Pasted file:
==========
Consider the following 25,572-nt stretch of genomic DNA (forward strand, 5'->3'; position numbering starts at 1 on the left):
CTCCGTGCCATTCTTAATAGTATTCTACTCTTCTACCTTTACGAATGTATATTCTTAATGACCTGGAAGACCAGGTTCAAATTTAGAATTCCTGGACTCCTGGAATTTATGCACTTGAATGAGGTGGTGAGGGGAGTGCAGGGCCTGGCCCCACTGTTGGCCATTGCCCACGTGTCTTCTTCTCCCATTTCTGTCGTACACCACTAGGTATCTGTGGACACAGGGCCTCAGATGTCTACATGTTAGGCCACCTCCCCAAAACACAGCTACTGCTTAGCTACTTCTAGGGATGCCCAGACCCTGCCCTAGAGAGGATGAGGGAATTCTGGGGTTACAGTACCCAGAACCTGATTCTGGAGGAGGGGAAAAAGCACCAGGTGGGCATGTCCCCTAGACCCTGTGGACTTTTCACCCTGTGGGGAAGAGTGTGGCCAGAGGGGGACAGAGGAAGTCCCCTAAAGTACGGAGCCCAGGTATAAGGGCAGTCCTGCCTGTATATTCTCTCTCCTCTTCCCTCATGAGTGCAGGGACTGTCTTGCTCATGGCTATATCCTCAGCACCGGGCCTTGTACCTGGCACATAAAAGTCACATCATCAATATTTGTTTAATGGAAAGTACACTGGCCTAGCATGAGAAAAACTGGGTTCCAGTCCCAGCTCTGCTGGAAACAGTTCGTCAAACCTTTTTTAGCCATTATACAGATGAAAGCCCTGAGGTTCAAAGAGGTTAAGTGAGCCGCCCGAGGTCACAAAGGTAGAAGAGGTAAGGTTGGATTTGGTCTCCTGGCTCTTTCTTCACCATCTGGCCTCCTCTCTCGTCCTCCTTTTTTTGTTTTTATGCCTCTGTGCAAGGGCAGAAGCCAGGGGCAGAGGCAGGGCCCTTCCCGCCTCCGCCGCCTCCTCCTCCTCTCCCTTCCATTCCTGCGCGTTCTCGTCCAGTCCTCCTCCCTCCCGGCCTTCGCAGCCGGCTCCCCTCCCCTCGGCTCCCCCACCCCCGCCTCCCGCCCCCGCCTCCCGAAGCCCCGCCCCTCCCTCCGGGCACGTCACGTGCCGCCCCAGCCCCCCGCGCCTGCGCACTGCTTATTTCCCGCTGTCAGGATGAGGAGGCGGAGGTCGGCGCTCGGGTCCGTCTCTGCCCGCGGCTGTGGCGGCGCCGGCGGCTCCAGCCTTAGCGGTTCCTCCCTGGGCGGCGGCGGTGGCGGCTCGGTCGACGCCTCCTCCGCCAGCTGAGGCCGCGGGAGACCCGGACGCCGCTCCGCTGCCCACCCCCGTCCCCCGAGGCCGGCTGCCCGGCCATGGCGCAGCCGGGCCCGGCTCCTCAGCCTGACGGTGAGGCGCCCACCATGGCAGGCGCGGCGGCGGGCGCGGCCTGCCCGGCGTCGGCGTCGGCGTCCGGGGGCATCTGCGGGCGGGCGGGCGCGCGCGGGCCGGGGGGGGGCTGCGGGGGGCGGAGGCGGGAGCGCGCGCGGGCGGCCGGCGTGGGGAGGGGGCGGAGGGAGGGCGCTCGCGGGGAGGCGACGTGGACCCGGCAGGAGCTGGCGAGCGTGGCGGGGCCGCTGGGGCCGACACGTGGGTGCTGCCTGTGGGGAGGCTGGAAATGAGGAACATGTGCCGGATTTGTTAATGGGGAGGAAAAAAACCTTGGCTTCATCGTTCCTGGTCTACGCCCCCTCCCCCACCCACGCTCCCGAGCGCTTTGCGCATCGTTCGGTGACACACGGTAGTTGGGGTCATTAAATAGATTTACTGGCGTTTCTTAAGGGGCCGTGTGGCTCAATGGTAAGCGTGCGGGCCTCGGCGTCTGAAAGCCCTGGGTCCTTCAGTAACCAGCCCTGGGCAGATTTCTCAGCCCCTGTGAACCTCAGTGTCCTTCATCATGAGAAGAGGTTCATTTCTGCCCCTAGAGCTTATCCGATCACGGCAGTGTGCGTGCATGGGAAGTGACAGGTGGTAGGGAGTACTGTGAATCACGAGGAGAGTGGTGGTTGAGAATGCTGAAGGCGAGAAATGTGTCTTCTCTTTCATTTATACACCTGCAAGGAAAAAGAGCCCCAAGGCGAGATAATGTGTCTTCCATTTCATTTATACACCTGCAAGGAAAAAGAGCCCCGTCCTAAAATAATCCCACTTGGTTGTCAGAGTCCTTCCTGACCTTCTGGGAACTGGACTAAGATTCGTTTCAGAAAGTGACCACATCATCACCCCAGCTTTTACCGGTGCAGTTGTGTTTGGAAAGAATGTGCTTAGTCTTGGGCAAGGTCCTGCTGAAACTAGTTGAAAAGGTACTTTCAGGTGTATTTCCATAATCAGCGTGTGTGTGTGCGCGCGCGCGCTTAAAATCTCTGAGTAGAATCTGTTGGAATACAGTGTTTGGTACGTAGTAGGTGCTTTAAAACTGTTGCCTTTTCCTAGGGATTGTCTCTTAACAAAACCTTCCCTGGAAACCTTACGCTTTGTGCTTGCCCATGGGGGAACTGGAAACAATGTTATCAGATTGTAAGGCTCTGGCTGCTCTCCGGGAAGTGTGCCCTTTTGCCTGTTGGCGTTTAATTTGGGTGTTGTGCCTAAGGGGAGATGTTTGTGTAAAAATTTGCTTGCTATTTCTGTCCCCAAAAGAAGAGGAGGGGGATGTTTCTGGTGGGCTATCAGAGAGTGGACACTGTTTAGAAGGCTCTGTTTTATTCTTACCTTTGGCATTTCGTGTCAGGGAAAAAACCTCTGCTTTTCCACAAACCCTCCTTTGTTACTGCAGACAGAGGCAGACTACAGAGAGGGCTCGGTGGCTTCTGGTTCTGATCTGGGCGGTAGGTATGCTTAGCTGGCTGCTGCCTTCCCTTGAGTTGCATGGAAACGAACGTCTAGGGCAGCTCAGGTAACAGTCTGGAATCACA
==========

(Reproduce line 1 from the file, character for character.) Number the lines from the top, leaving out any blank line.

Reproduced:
Consider the following 25,572-nt stretch of genomic DNA (forward strand, 5'->3'; position numbering starts at 1 on the left):